One story which makes most of the front pages this morning is the International Olympic Committee’s announcement that it will “explore legal options” for banning Russia from the Rio Olympics this summer, following a damning report which described widespread, state-sanctioned doping at previous games. Tampere’s Aamulehti sees the IOC’s decision yesterday not to impose an immediate blanket ban as “giving Russia hope”. Helsingin Sanomat, on the other hand, notes that the IOC has already “called for tough punishments” over the doping claims, under a front-page graphic detailing the 82 medals that Russia won at the London Olympics last time round. Inside, the paper speaks to a string of prominent Finnish sports officials and competitors, who call for harsh punishments on Russia, and the return of previous medals.
An editorial in Iltalehti, meanwhile, claims the IOC’s decision won’t come down to doping, but to politics. “[The committee] said they’re obtaining legal advice over possible sanctions, but in fact chairman Thomas Bach and his colleagues are likely looking for a political backrest,” the paper says. The editorial goes on to list other times politics and the Olympics have mixed, from the awarding of the 1952 Olympics to Helsinki (“the west’s reaching out to a sparsely populated country which was fighting for its existence in the shadow of the Soviet Union”) to the show of political might at the Beijing and Sochi games in 2008 and 2014.
The paper, though, has its own idea for how to “rescue the sporting federation”: stage an Olympics which is for sport’s sake and nothing more. The location? Why, “Helsinki or Stockholm,” of course.
Cuban volleyball case
The top story in Aamulehti this morning is an update on the six detained Cuban volleyball players, who have been held on rape charges since the beginning of this month. Yesterday a court turned down appeals from four of the accused, meaning, the paper says, they will stay in custody and can wave goodbye to any chance of appearing at this summer’s Olympics. Police say their pre-investigation will be complete next week, before the file will be passed to the prosecutor who decides whether or not to bring charges. A lawyer to one of the players told the paper that he is in shock and is worried for his career. All six deny the charges, and face up to ten years imprisonment.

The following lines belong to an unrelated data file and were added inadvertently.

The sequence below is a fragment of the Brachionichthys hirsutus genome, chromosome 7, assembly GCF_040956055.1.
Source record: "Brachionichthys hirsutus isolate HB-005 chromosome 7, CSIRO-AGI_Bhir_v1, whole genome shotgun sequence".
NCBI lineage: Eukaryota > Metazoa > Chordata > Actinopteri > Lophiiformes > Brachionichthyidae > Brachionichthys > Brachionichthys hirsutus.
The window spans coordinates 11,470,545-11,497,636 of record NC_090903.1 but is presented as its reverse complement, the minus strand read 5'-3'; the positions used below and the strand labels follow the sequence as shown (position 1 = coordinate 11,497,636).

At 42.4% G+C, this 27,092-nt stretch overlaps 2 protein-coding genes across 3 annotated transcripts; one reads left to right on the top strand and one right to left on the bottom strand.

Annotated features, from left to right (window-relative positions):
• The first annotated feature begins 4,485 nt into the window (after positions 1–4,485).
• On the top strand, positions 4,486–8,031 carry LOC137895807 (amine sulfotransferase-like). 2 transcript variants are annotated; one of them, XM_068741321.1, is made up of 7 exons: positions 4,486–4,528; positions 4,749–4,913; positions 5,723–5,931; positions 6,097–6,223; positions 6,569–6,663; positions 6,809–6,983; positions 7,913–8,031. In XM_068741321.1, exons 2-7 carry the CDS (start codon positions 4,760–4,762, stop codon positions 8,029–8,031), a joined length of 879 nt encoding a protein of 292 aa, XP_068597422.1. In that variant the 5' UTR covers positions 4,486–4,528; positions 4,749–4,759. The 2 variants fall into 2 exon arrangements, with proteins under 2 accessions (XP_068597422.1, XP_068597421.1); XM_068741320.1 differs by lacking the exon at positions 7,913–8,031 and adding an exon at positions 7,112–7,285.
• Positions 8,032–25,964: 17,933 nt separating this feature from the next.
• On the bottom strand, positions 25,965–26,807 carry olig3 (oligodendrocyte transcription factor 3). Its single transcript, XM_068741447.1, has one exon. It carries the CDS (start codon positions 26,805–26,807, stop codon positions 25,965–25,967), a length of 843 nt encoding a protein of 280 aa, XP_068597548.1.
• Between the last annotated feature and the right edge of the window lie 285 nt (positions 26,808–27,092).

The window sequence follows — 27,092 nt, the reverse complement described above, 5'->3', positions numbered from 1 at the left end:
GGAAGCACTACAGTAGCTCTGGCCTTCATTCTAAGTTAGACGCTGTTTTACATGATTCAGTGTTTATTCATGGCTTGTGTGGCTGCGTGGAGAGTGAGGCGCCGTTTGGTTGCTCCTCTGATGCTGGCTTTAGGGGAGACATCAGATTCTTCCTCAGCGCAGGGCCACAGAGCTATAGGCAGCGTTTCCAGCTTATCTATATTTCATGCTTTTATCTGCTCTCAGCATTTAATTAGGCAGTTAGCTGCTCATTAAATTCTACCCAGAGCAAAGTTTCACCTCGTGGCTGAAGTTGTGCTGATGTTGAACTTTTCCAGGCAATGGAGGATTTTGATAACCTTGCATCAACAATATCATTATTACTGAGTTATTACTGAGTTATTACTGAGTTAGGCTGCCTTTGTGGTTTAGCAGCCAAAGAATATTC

Out with the old
Another of Helsingin Sanomat’s front-page stories this morning is the revelation that Finns only recycle half of their electronic appliances, meaning that up to 70,000 tons of home electronics are dumped every year.
Although recycling rates have gone up, the paper says, the increase is minimal given the fact that for the last three years shops have had a legal obligation to take in the old machine when a customer buys a new one. Small devices can be disposed of for free – without any obligation to buy a new one – at a number of electronics shops, supermarkets or department stores. The problem is, the paper says, few customers are aware of their rights in this area.
On the other hand, one official tells the paper, the amount Finland recycles is big compared to other countries. “You don’t see old fridges and cookers by the side of the road anymore,” he asserts.